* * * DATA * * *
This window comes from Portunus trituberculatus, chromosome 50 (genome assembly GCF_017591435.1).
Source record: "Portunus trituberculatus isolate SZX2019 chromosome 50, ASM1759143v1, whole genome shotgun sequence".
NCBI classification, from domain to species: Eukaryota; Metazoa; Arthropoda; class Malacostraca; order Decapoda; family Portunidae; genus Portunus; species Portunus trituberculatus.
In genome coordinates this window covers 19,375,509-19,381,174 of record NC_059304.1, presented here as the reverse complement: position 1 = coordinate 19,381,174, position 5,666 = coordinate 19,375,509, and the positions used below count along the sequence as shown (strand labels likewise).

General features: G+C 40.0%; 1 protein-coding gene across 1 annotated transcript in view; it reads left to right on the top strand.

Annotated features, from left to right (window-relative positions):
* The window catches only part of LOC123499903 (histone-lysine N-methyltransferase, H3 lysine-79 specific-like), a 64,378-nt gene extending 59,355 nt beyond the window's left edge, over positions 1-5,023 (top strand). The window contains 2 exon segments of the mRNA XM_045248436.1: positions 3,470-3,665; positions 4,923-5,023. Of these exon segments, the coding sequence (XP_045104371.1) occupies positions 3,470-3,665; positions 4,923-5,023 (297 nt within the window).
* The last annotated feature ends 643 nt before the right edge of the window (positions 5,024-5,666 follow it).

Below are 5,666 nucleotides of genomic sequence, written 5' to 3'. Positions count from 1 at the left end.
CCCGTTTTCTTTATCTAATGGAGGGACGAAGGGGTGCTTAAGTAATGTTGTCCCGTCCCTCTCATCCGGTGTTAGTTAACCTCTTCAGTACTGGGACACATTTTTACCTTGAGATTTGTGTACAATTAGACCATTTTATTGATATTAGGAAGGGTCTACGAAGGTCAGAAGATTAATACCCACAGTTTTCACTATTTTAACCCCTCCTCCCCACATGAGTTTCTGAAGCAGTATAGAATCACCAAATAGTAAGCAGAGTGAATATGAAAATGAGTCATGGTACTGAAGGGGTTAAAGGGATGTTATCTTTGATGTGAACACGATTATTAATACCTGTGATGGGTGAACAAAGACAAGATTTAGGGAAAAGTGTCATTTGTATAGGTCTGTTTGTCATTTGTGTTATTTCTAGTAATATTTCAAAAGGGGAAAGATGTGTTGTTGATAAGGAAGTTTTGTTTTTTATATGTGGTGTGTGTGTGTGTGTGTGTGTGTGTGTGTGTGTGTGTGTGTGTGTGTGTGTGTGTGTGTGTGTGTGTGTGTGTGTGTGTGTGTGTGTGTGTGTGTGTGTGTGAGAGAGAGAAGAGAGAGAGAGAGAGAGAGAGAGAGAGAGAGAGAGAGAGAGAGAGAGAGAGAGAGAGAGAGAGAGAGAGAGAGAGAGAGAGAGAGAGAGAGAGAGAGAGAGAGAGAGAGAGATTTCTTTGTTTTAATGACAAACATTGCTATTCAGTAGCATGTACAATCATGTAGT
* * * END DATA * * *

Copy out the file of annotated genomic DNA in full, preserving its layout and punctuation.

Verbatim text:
This window comes from Portunus trituberculatus, chromosome 50 (genome assembly GCF_017591435.1).
Source record: "Portunus trituberculatus isolate SZX2019 chromosome 50, ASM1759143v1, whole genome shotgun sequence".
NCBI classification, from domain to species: Eukaryota; Metazoa; Arthropoda; class Malacostraca; order Decapoda; family Portunidae; genus Portunus; species Portunus trituberculatus.
In genome coordinates this window covers 19,375,509-19,381,174 of record NC_059304.1, presented here as the reverse complement: position 1 = coordinate 19,381,174, position 5,666 = coordinate 19,375,509, and the positions used below count along the sequence as shown (strand labels likewise).

General features: G+C 40.0%; 1 protein-coding gene across 1 annotated transcript in view; it reads left to right on the top strand.

Annotated features, from left to right (window-relative positions):
* The window catches only part of LOC123499903 (histone-lysine N-methyltransferase, H3 lysine-79 specific-like), a 64,378-nt gene extending 59,355 nt beyond the window's left edge, over positions 1-5,023 (top strand). The window contains 2 exon segments of the mRNA XM_045248436.1: positions 3,470-3,665; positions 4,923-5,023. Of these exon segments, the coding sequence (XP_045104371.1) occupies positions 3,470-3,665; positions 4,923-5,023 (297 nt within the window).
* The last annotated feature ends 643 nt before the right edge of the window (positions 5,024-5,666 follow it).

Below are 5,666 nucleotides of genomic sequence, written 5' to 3'. Positions count from 1 at the left end.
CCCGTTTTCTTTATCTAATGGAGGGACGAAGGGGTGCTTAAGTAATGTTGTCCCGTCCCTCTCATCCGGTGTTAGTTAACCTCTTCAGTACTGGGACACATTTTTACCTTGAGATTTGTGTACAATTAGACCATTTTATTGATATTAGGAAGGGTCTACGAAGGTCAGAAGATTAATACCCACAGTTTTCACTATTTTAACCCCTCCTCCCCACATGAGTTTCTGAAGCAGTATAGAATCACCAAATAGTAAGCAGAGTGAATATGAAAATGAGTCATGGTACTGAAGGGGTTAAAGGGATGTTATCTTTGATGTGAACACGATTATTAATACCTGTGATGGGTGAACAAAGACAAGATTTAGGGAAAAGTGTCATTTGTATAGGTCTGTTTGTCATTTGTGTTATTTCTAGTAATATTTCAAAAGGGGAAAGATGTGTTGTTGATAAGGAAGTTTTGTTTTTTATATGTGGTGTGTGTGTGTGTGTGTGTGTGTGTGTGTGTGTGTGTGTGTGTGTGTGTGTGTGTGTGTGTGTGTGTGTGTGTGTGTGTGTGTGTGTGTGTGTGTGTGTGTGAGAGAGAGAAGAGAGAGAGAGAGAGAGAGAGAGAGAGAGAGAGAGAGAGAGAGAGAGAGAGAGAGAGAGAGAGAGAGAGAGAGAGAGAGAGAGAGAGAGAGAGAGAGAGAGAGAGAGAGAGATTTCTTTGTTTTAATGACAAACATTGCTATTCAGTAGCATGTACAATCATGTAGT